Refracted Input

Clare O’Farrell’s blog on books, TV, films, Michel Foucault, universities etc. etc.

Stuart Elden has a number of particularly interesting posts on academic writing on his blog Progressive Geographies. Recently he put up a post offering excellent advice on preparing for journal publication and then another on his own writing practices which has prompted the following reflections on my part.

Stuart notes that his book:

The Birth of Territory is almost completely new material, rather than reprinting previously published work. In fact, though it might not appear so, in the last few years I’ve actually submitted very little to journals, concentrating on the book…
I currently have no articles in review, due, or awaiting revision. I don’t owe any book chapters or other pieces, apart from a short dictionary entry on ‘Foucault and Space’ for the end of the year. I just have three book projects – one authored, one edited and one five-volume collection for which I’m managing editor – to complete in the next three-six months…

This may not necessarily be where Stuart’s comments were leading, but my own personal view is that journal publishing is not really where it’s at if you want to make a real contribution to the field that people actually read – at least in the humanities area. Many journal articles I find turgidly unreadable and not tractible for use as lecture or teaching fodder either.

Journal articles are something the institution has fixated on as being a quantifiable measure of academic performance. Who cares whether anybody actually reads them? I would argue that those who measure such things are in the rear guard in relation to new developments in how academics actually do their work as academics (as opposed to their work as employees of an institution). It’s rather like Bourdieu’s point that those who are not part of the educated elites think that impressionism is great modern art and a sign of culture – whereas the educated elite are all looking at bleeding edge contemporary art..

It’s a different situation in science – well perhaps not – as the publishing lead times are too long and scientists are resorting to online publication to get their work out before somebody else beats them to it in their chosen research areas.

Journals articles are, in my view, the impressionist art of academe for those not quite in the cultural know.

3 thoughts on “Academic publication

  1. BioGal says:

    Dear Clare, I have been wondering about academic output that is directed at undergraduates. Whilst working within a University I can clearly see those students who are paying fees to spend three/four years experiencing life in a new way, taking some examinations and hopefully getting a qualification that lands them at a higher rung on the career ladder earlier. The others are ‘wannabe academics’, who are excited by their subject, what to learn more about it for the pleasure of learning more, and may be more likely to choose a path into post-graduate education, research or academia.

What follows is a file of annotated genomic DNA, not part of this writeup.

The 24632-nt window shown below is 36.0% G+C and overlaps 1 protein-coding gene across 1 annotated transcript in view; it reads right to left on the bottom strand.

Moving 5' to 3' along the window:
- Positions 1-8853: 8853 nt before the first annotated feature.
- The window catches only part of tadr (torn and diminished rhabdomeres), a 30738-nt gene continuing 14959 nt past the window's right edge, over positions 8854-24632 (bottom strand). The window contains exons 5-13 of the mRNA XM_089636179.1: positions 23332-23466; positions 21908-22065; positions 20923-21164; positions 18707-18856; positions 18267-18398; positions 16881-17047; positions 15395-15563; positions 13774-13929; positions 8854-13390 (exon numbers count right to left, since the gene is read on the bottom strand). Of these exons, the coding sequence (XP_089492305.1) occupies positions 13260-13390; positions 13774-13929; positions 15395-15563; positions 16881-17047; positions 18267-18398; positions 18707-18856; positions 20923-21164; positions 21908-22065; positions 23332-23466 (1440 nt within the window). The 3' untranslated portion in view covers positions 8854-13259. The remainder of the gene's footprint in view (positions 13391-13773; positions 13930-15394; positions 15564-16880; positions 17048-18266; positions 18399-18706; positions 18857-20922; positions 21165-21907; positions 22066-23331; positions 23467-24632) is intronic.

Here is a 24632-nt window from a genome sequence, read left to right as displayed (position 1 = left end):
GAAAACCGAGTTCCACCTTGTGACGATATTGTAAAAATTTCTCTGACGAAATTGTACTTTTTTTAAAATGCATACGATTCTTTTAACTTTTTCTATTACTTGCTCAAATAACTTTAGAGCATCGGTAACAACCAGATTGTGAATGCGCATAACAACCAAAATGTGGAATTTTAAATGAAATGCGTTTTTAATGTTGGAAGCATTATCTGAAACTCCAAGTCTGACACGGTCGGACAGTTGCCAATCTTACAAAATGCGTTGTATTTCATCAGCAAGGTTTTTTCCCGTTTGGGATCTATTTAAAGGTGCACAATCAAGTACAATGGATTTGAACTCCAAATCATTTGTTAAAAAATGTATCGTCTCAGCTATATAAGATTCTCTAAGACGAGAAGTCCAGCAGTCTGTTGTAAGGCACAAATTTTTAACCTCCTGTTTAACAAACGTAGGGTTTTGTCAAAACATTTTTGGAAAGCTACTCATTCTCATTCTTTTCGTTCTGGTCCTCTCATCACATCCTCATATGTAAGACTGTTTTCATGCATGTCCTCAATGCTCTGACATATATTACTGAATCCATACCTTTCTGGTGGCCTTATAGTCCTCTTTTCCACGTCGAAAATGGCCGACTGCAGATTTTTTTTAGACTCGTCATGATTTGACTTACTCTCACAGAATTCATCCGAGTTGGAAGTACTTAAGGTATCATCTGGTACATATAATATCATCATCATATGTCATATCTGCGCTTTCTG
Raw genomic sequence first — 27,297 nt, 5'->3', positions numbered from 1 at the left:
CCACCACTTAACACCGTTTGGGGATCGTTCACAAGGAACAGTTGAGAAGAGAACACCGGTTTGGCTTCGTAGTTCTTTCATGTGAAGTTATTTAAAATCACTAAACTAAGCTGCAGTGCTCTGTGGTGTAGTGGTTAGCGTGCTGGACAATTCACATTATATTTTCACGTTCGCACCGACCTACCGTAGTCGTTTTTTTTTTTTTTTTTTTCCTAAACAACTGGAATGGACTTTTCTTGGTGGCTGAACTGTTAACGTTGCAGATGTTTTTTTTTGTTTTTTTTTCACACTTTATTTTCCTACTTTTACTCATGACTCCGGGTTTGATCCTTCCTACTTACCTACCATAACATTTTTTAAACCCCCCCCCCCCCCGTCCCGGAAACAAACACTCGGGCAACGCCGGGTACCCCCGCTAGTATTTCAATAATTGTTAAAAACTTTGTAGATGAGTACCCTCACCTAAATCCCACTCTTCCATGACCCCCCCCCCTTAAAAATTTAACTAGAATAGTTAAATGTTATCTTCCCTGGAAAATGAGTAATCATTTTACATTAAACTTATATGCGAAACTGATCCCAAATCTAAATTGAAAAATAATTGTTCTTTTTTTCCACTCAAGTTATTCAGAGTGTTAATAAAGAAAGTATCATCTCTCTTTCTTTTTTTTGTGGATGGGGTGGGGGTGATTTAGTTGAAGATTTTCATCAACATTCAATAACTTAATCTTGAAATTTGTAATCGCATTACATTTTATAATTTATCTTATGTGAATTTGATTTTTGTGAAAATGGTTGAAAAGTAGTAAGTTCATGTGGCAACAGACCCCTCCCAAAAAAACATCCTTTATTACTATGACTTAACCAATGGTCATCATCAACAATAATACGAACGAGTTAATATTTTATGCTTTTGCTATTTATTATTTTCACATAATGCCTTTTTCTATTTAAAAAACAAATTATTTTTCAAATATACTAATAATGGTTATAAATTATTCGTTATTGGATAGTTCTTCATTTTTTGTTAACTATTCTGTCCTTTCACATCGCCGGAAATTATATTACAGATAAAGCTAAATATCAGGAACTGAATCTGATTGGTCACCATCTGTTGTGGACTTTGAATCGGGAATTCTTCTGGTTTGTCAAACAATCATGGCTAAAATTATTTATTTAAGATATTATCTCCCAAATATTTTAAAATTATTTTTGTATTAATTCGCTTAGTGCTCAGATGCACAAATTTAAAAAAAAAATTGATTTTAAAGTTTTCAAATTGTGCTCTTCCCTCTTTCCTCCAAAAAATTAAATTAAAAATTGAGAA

Do you think there is value in channeling different teaching strategies to these two groups? Can we segregate or do we deny those who latterly find their love of the subject and want to pursue it further?

    If books are better than journal articles for UG, maybe there are some practices that are better for the ‘tick-the-box’ students who treat Uni as a finishing school and others that are better for those that relish learning for its own end?

    I’m thinking scenario and project work more suits those that want to apply what they have learned in the work environment and that seminars with invited speakers might be more appealing to those that want a broad research view and might be excited that a Harvard professor had flown in to talk with them.

    Does this sound too dispiriting? Or a natural direction for modern higher education institutions catering for increasingly divergent groups?


  2. Clare says:

    Thanks for your comments Biogal. I have decided to change my reply here. There has always been a tension in universities between their function of providing vocational training and their research function. The reality is that the huge majority of students who go through are mostly interested in just getting the degree and gettig a job. A few will want to brave the rather dire current job conditions for academics and pursue a research and teaching career. Undergraduate teaching, much as academics bemoan the situation has to deal with this practical reality.

    Some undergrad degrees are structured with pass and honours to allow those who are interested to take a more research orientation. In other areas, the research component doesn’t really come into play until postgraduate level.

    On the subject of books, I prefer them in general and not just in terms of their undergraduate consumption. I look to books first and then to journal articles if I really have to.


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